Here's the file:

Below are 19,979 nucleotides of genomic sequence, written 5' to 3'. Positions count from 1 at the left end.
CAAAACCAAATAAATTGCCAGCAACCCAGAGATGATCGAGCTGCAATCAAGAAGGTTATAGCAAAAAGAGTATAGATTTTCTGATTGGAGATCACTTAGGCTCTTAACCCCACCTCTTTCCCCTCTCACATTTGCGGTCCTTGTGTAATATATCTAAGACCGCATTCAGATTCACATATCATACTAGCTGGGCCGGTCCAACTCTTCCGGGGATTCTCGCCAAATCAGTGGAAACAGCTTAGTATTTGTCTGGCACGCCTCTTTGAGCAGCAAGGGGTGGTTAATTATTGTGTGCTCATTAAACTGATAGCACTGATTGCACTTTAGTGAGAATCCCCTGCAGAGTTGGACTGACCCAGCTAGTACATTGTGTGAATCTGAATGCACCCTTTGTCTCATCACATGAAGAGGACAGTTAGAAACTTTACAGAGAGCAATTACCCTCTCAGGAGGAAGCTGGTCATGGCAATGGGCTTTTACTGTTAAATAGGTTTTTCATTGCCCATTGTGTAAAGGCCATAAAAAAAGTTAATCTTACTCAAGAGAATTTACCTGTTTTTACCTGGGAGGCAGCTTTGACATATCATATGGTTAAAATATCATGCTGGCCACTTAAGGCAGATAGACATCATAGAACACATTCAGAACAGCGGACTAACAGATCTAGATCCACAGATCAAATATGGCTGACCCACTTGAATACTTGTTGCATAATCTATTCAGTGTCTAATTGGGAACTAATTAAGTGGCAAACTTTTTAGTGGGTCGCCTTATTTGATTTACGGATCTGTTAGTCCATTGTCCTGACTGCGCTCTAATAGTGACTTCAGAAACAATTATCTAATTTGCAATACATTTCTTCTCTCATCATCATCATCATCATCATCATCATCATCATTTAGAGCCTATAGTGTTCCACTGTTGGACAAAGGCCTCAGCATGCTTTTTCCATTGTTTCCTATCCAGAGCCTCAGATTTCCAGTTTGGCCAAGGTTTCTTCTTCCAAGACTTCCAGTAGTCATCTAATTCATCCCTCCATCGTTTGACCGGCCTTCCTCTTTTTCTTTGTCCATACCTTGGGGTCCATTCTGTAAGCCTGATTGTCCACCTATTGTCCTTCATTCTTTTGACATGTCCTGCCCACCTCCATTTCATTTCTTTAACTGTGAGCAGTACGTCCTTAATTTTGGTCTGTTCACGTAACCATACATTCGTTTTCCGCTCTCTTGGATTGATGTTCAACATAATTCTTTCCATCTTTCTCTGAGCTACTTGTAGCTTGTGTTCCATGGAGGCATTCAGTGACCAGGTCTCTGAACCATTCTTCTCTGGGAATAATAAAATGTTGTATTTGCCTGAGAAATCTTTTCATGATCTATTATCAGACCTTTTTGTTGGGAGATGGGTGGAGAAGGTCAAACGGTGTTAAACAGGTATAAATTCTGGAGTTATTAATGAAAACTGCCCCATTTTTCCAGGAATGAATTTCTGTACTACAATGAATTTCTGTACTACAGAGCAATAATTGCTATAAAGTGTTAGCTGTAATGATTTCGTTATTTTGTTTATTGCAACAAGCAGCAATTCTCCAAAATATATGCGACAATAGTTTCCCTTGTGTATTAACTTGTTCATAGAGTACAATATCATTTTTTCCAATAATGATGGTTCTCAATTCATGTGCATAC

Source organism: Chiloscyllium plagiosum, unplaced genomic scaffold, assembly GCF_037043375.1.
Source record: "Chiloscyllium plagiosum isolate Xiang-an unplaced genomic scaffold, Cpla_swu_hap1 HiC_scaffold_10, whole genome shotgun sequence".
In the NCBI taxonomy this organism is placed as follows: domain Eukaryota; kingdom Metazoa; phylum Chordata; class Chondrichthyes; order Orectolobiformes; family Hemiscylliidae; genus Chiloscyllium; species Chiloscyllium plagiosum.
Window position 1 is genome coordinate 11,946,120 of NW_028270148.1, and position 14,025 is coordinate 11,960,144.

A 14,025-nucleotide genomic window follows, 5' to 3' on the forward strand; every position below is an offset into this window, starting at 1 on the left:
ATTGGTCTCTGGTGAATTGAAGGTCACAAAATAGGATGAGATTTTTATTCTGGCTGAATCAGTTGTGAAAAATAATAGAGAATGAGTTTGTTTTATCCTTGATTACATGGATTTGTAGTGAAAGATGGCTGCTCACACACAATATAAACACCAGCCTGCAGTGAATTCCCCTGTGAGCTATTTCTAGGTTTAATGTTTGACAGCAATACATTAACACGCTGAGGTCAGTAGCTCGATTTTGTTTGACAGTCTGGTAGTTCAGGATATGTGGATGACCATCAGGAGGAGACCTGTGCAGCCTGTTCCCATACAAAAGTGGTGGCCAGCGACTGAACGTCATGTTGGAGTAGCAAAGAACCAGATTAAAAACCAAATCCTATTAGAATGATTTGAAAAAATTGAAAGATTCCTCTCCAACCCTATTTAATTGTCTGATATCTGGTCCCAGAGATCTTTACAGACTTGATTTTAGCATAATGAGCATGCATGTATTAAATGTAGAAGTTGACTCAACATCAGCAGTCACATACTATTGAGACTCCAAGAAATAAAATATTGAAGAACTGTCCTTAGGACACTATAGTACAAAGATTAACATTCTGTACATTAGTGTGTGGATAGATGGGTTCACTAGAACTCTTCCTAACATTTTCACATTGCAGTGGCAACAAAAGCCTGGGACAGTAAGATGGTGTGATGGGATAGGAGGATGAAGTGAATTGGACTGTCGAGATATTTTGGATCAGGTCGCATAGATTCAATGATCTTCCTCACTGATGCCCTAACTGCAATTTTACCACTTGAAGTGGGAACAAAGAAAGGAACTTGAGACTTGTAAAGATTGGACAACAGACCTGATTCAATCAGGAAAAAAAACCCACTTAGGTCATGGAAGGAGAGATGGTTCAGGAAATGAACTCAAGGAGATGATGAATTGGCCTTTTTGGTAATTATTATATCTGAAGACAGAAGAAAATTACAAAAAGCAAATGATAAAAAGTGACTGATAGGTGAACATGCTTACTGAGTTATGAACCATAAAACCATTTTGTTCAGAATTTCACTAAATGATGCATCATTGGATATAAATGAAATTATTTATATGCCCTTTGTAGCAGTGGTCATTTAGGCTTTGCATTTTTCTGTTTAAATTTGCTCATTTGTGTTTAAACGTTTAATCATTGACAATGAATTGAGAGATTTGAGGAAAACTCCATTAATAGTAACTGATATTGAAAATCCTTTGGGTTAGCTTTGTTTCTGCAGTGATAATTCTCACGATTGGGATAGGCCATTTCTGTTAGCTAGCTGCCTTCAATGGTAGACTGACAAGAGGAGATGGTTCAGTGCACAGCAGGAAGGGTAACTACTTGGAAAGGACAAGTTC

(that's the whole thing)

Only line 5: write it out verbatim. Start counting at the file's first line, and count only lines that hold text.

In the NCBI taxonomy this organism is placed as follows: domain Eukaryota; kingdom Metazoa; phylum Chordata; class Chondrichthyes; order Orectolobiformes; family Hemiscylliidae; genus Chiloscyllium; species Chiloscyllium plagiosum.